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MIT Sea Grant achieved college status in 1976 and is based at the Massachusetts Institute of Technology. Their rigorous research program, dedicated outreach programs and integrated educational projects are aimed at providing real-world solutions to coastal questions and at helping to create the coastal stewards of tomorrow.

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MIT Sea Grant by the Numbers

2017 (pdf)

2016 (pdf)

 

SEA GRANT WORK DONE IN MASSACHUSETTS RESULTED IN*

$2.8M

ECONOMIC IMPACT

52

STUDENTS SUPPORTED

7106

VOLUNTEER HOURS

260

SEAFOOD INDUSTRY PERSONNEL ENGAGED IN SUSTAINABLE PRACTICES

 
 
 

*Metrics reported in Summer 2021 for work conducted February 1, 2020 to January 31, 2021. Economic impact = market and non-market value of Sea Grant's work; value of jobs and businesses. "Students supported" includes new and continuing students receiving financial support to pursue an undergraduate or graduate degree. Seafood industry personnel refers to the number of fishermen, seafood processing or aquaculture industry personnel who modify their practices using knowledge gained in fisheries sustainability and seafood safety as a result of Sea Grant activities.

MIT Sea Grant Featured Impacts

MIT Stories and News

Sea Grant and NOAA Fisheries Announce 2022 Joint Fellowship Program Awardees

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Sea Grant and NOAA Fisheries Announce 2022 Joint Fellowship Program Awardees

Sea Grant and NOAA Fisheries are pleased to announce the 2022 National Marine Fisheries Service (NMFS)-Sea Grant Joint Fellowship recipients. Seven population and ecosystem dynamics fellowships and one marine resource economics fellowship will be awarded through this national program. Since 1999, the NMFS-Sea Grant Joint Fellowship program has trained the next generation of specialized experts in fisheries management. 

NOAA’s Sea Grant and Disaster Preparedness Programs help address disaster impacts and recovery with three new projects

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NOAA’s Sea Grant and Disaster Preparedness Programs help address disaster impacts and recovery with three new projects

Hurricanes. Flood events. Oil spills. When disaster strikes, communities come together to respond. NOAA Sea Grant and NOAA’s Disaster Preparedness Program are partnering to help communities respond to and recover from these occurrences through three projects that strengthen local preparedness measures.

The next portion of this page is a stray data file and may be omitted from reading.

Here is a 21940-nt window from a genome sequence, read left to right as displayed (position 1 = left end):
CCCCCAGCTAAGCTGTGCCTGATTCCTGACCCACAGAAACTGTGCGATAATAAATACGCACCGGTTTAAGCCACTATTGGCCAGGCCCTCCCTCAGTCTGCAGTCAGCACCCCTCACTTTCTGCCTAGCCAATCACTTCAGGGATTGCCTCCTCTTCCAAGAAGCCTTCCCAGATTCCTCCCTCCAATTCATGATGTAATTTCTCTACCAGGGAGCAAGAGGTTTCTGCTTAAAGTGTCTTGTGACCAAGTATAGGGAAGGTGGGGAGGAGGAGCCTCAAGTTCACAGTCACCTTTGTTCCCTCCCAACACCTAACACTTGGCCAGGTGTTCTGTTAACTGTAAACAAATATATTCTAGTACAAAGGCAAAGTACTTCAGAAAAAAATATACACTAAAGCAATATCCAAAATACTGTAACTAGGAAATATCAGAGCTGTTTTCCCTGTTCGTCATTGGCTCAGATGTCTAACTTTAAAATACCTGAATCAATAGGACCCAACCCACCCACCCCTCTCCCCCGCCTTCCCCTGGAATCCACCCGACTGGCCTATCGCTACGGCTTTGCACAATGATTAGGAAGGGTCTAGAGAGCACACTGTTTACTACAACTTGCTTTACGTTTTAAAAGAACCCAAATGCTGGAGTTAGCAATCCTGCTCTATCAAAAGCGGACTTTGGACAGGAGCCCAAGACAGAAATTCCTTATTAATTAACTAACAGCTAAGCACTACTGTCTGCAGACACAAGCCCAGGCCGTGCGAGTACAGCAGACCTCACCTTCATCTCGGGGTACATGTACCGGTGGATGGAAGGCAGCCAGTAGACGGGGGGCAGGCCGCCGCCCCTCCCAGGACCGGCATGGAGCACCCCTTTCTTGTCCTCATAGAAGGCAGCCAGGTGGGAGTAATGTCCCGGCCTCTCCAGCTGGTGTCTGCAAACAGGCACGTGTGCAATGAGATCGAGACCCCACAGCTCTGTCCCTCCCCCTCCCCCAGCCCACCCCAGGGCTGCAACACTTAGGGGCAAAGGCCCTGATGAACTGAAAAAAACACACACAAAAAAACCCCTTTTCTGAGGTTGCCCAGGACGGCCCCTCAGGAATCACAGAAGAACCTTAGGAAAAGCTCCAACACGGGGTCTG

Sea Grant, DOE, NOAA Fisheries fund six projects for the coexistence of offshore energy with Northeast fishing and coastal communities

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Sea Grant, DOE, NOAA Fisheries fund six projects for the coexistence of offshore energy with Northeast fishing and coastal communities

The Northeast Sea Grant Consortium—in partnership with the U.S. Department of Energy’s Wind Energy Technologies Office and Water Power Technologies Office, and NOAA’s Northeast Fisheries Science Center—today announced six projects to advance social science and technology research on offshore renewable energy in the Northeast United States. This funding opportunity, which awarded over $1.1 million in federal funds, seeks to catalyze research for the coexistence of marine energy—including wind, current, tidal, and wave energies—with Northeast fishing and coastal communities.

Downriver and Out to Sea

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Downriver and Out to Sea

Stories of sea run fish, the people who care about them, and the Sea Grant researchers working to understand and restore these ecologically vital fish

Sea run fish – fish that migrate between fresh and saltwater – hold meaning to many New England communities as food, as income, as history and as a key part of a functioning ecosystem. But many unknowns about these fish remain. Across New England, Sea Grant researchers are working to understand how these populations are changing, what habitats are most important to them and how to restore once vibrant runs of sea run fish. 

 

Episode 4: STEAMing Along

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Episode 4: STEAMing Along

A Conversation with Beth Lenz, Keith Ellenbogen, and Syma Ebbin about Art and Science.

In this episode of On My Coast, we’re joined by Beth Lenz (Assistant Director for Diversity and Community Engagement at Hawai'i Sea Grant), Keith Ellenbogen (Associate Professor of Photography at SUNY the Fashion Institute of Technology & Visiting Artist at MIT Sea Grant), and Syma Ebbin (Research Coordinator at Connecticut Sea Grant & Associate Professor in Residence at the University of Connecticut) for a roundtable-style conversation about art and science. 

Portions of this live conversation have been edited for clarity.

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